There are a number of other points of discussion, outlined below.

  • There may be other differences between the groups of women who conceived at different times after their first miscarriage, which may be affecting the results (called confounding). The researchers adjusted for some factors that could affect results (such as age and socioeconomic status), but there may be other unknown or unmeasured factors having an effect.
  • Although the records were quality-assured and 99% complete, they can only provide information on women who actually presented for medical attention with their first and second pregnancies. For example, they may not include details of any women that became pregnant but miscarried within a couple of weeks and did not present to their doctor, either through not knowing they were pregnant or knowing but choosing not to seek medical advice.
  • There is some possibility that women were placed into the wrong time interval groups between miscarriage and their next pregnancy. Documentation of first miscarriage in medical records may not be precise as to the time that miscarriage actually occurred; also with the subsequent pregnancy there is the possibility of inaccurate recording of pregnancy duration due to thinking a pregnancy was of fewer or greater weeks’ gestation than it actually was (though current ultrasound technology makes this error less likely).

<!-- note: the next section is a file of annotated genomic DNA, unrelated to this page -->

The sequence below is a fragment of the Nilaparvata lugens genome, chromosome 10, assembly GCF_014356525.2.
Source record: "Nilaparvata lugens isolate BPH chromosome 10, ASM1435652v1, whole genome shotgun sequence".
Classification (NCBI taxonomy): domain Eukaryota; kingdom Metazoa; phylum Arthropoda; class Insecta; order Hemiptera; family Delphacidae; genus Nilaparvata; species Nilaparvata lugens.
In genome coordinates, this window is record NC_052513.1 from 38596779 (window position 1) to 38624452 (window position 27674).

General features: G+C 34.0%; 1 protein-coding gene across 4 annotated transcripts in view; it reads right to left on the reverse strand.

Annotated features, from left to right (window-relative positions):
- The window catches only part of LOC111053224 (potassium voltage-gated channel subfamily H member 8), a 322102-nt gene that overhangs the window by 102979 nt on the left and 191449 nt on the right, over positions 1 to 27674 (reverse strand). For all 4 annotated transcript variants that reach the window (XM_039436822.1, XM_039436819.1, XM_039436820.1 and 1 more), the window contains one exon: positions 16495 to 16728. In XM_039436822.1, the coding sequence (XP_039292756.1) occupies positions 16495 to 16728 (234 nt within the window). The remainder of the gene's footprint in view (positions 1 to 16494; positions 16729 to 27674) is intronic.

• It is encouraging that for all women who had previously miscarried, a high proportion had a successful subsequent pregnancy, regardless of how much later the subsequent pregnancy occurred (the lowest rates were in the group who had a greater than 24-month interval between the pregnancies, but almost three quarters still had a successful pregnancy resulting in a live baby).

Despite the limitations of the research, these findings suggest that a successful pregnancy can be achieved within six months of a miscarriage. The decision of when to try and conceive again is fundamentally the choice of the individual couple, and the most important point is that the prospective mother feels physically and emotionally ready to try again. As the researchers of this study have also said, it is important for women who have miscarried to receive support and counselling on how to optimise their own health before and during pregnancy. Part of this guidance should include information on the possible risks and benefits of delaying further pregnancy, which could help prospective parents to make their own informed decision on when to try conceiving again.

NHS Attribution